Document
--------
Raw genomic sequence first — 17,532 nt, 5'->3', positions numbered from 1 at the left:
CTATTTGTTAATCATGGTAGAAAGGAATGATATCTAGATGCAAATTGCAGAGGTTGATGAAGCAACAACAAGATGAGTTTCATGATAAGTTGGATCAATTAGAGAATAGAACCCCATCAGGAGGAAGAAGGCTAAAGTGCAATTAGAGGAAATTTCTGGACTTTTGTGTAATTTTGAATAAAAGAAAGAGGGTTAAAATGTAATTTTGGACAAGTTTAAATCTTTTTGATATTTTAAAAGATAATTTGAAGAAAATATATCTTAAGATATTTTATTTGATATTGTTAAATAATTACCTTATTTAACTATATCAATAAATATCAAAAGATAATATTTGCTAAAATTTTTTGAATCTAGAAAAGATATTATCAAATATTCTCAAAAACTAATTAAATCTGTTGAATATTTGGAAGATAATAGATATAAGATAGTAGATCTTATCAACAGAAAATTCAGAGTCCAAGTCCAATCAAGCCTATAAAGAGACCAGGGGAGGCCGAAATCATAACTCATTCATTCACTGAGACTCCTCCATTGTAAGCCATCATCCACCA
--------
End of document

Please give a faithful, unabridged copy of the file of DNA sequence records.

Raw genomic sequence first — 17,532 nt, 5'->3', positions numbered from 1 at the left:
CTATTTGTTAATCATGGTAGAAAGGAATGATATCTAGATGCAAATTGCAGAGGTTGATGAAGCAACAACAAGATGAGTTTCATGATAAGTTGGATCAATTAGAGAATAGAACCCCATCAGGAGGAAGAAGGCTAAAGTGCAATTAGAGGAAATTTCTGGACTTTTGTGTAATTTTGAATAAAAGAAAGAGGGTTAAAATGTAATTTTGGACAAGTTTAAATCTTTTTGATATTTTAAAAGATAATTTGAAGAAAATATATCTTAAGATATTTTATTTGATATTGTTAAATAATTACCTTATTTAACTATATCAATAAATATCAAAAGATAATATTTGCTAAAATTTTTTGAATCTAGAAAAGATATTATCAAATATTCTCAAAAACTAATTAAATCTGTTGAATATTTGGAAGATAATAGATATAAGATAGTAGATCTTATCAACAGAAAATTCAGAGTCCAAGTCCAATCAAGCCTATAAAGAGACCAGGGGAGGCCGAAATCATAACTCATTCATTCACTGAGACTCCTCCATTGTAAGCCATCATCCACCA